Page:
Natural alternatives to synthetic chemicals

Please note: This content may be out of date and is currently under review.

These days with concerns about the environment and their own health, many people are preferring natural alternatives over synthetic chemicals.

However, natural alternatives are not necessarily safer than synthetic chemicals, for either the user or the environment. Some biological insecticides as well as home-made remedies may have the potential to harm people, and may be just as effective at killing beneficial insects as they are at killing pest species.

About natural alternatives

The term 'natural alternatives' covers a range of options. Commercial organic growers consider any naturally occurring mineral or botanical compound acceptable — for example, copper spray to combat fungal or bacterial disease and pyrethrum to kill insects.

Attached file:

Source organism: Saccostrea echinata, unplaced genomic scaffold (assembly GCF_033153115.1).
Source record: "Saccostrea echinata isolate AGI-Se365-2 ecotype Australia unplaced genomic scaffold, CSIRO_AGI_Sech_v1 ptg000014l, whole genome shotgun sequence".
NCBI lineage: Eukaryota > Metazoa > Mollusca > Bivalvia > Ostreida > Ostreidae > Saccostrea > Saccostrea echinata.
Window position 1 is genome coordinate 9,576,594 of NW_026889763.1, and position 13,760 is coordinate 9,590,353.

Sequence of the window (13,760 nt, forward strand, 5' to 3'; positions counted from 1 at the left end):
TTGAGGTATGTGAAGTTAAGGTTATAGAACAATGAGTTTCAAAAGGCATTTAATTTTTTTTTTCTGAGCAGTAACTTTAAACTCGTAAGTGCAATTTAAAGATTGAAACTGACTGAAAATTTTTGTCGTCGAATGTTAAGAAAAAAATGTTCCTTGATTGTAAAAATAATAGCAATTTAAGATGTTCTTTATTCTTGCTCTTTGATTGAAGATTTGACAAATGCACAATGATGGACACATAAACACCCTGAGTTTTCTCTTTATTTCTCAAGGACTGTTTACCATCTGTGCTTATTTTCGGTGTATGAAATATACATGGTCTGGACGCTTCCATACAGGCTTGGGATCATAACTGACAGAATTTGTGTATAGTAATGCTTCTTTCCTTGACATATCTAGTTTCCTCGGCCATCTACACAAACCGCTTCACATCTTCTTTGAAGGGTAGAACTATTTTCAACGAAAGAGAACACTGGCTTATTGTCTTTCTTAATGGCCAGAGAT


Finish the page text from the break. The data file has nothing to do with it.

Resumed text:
Stainless steel mesh may not be a 'natural' material, but it is certainly a non-chemical way of stopping termites entering any timber structure in the home or garden. Another physical barrier that serves the same purpose is crushed granite.

A number of commercially available insecticides are biological. Diatomaceous earth (fossilised remains of diatoms, a type of hard-shelled algae) kills aphids, ants and caterpillars by desiccating them.

Some products contain soil bacteria such as actinomycete or Baccilus thuringiensis that are toxic to certain beetles and caterpillars. Other products have spinosad as the active ingredient; derived from a soil fungus, this is toxic to several different insect species and is used in the commercially available splash bait used in the control of Mediterranean fruit fly.

Biological insecticides should be handled and used just as carefully as chemical products  and always read the label.

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Page last updated: Thursday, 11 December 2014 - 10:05am